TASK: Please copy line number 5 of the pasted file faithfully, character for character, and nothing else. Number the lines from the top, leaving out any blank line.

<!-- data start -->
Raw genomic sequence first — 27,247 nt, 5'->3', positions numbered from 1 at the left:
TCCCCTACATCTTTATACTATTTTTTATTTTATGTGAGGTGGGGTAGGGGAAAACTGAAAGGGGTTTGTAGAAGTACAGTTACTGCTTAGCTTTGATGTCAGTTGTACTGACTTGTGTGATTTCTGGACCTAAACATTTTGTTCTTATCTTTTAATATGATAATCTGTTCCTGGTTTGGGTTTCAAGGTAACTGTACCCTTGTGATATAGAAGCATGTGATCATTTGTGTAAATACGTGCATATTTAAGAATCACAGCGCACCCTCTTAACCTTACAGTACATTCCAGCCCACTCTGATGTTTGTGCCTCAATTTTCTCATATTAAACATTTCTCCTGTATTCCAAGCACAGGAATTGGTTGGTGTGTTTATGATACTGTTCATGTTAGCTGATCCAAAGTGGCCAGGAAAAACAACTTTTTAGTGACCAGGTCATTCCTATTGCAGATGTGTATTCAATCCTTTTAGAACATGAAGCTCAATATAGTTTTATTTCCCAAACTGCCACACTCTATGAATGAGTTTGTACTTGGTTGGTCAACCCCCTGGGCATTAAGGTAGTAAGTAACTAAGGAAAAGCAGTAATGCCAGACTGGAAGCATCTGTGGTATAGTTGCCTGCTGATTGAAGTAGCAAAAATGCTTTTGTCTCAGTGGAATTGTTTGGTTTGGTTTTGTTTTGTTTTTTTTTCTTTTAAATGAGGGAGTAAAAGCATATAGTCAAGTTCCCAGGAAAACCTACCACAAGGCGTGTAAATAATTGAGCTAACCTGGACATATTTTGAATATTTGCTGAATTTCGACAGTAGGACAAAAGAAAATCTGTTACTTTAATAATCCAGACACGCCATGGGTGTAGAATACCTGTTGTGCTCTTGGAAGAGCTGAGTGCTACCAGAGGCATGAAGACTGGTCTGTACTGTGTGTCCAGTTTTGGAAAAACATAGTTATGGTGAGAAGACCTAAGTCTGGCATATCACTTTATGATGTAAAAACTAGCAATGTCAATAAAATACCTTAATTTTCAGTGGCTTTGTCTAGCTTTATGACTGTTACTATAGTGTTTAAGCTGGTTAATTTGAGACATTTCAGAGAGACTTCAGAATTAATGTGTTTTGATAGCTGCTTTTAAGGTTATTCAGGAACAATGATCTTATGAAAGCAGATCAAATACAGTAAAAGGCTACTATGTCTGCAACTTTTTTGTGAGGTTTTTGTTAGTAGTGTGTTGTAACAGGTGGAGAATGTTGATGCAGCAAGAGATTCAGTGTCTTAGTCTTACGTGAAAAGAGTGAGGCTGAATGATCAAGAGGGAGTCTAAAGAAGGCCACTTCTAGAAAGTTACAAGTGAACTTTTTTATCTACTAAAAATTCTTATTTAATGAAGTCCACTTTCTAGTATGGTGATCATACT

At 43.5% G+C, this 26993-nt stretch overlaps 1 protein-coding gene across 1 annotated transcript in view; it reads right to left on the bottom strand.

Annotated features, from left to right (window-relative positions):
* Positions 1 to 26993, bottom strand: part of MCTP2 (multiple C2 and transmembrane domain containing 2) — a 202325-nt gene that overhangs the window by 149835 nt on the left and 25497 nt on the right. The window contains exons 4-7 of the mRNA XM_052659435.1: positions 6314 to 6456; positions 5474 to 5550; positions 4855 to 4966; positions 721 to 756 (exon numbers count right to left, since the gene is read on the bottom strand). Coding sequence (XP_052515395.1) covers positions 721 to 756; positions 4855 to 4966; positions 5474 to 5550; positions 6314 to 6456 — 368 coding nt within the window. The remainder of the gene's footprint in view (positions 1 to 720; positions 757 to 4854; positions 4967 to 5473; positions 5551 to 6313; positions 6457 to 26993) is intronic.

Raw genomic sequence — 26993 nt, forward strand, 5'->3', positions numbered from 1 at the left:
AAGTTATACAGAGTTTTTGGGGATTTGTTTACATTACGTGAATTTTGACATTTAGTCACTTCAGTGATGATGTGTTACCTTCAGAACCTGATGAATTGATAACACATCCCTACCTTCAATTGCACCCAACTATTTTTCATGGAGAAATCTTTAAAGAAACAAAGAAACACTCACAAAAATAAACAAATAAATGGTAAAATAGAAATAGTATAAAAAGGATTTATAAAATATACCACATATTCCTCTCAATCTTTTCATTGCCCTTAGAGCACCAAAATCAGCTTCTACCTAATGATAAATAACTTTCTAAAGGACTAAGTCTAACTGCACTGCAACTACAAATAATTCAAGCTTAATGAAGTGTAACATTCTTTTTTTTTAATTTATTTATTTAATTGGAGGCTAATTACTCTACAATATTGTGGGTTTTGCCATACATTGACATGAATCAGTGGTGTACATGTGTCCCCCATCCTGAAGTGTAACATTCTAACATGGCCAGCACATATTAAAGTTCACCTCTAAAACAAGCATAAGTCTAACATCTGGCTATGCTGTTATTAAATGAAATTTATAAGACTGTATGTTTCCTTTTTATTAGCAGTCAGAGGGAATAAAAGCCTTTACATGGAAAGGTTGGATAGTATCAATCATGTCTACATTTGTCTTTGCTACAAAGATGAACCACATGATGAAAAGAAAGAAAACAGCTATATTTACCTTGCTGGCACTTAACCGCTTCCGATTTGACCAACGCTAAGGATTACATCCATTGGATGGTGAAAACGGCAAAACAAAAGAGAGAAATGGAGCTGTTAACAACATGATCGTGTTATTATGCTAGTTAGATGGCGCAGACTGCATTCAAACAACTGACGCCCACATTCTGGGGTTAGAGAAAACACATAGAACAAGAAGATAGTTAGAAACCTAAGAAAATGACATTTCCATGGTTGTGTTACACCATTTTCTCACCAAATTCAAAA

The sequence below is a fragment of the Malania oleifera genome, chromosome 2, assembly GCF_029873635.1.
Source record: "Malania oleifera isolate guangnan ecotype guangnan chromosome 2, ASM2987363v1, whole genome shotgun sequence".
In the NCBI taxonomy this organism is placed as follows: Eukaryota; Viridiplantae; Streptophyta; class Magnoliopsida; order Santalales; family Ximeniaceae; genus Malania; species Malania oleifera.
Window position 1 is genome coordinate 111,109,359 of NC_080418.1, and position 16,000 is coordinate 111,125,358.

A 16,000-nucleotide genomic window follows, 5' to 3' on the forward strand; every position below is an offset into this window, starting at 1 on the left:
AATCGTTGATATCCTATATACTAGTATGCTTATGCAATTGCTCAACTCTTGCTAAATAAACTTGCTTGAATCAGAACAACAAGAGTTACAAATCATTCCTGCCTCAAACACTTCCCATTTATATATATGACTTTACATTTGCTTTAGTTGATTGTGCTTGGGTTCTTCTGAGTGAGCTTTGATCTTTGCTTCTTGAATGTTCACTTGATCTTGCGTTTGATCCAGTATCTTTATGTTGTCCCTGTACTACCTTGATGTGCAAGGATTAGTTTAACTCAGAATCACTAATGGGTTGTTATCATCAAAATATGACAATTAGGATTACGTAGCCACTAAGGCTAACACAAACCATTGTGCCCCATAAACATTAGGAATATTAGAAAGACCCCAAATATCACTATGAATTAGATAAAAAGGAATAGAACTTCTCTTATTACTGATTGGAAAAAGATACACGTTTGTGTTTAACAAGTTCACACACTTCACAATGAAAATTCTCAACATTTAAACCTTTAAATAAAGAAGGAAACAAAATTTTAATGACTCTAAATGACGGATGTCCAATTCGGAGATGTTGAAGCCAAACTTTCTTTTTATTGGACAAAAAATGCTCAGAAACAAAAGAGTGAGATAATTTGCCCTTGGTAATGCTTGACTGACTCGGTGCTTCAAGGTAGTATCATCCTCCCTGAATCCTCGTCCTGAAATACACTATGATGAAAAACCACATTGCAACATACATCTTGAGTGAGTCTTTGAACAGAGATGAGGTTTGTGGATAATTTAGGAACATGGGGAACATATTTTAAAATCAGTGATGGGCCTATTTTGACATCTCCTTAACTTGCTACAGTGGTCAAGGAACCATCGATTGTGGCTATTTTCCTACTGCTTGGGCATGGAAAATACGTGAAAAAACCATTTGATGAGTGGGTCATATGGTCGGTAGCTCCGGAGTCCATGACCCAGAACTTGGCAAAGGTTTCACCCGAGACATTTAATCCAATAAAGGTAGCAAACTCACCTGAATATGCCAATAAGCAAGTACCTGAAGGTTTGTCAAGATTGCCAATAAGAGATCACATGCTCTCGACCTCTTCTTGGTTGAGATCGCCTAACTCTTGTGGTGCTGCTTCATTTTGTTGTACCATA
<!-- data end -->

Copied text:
* Positions 1 to 26993, bottom strand: part of MCTP2 (multiple C2 and transmembrane domain containing 2) — a 202325-nt gene that overhangs the window by 149835 nt on the left and 25497 nt on the right. The window contains exons 4-7 of the mRNA XM_052659435.1: positions 6314 to 6456; positions 5474 to 5550; positions 4855 to 4966; positions 721 to 756 (exon numbers count right to left, since the gene is read on the bottom strand). Coding sequence (XP_052515395.1) covers positions 721 to 756; positions 4855 to 4966; positions 5474 to 5550; positions 6314 to 6456 — 368 coding nt within the window. The remainder of the gene's footprint in view (positions 1 to 720; positions 757 to 4854; positions 4967 to 5473; positions 5551 to 6313; positions 6457 to 26993) is intronic.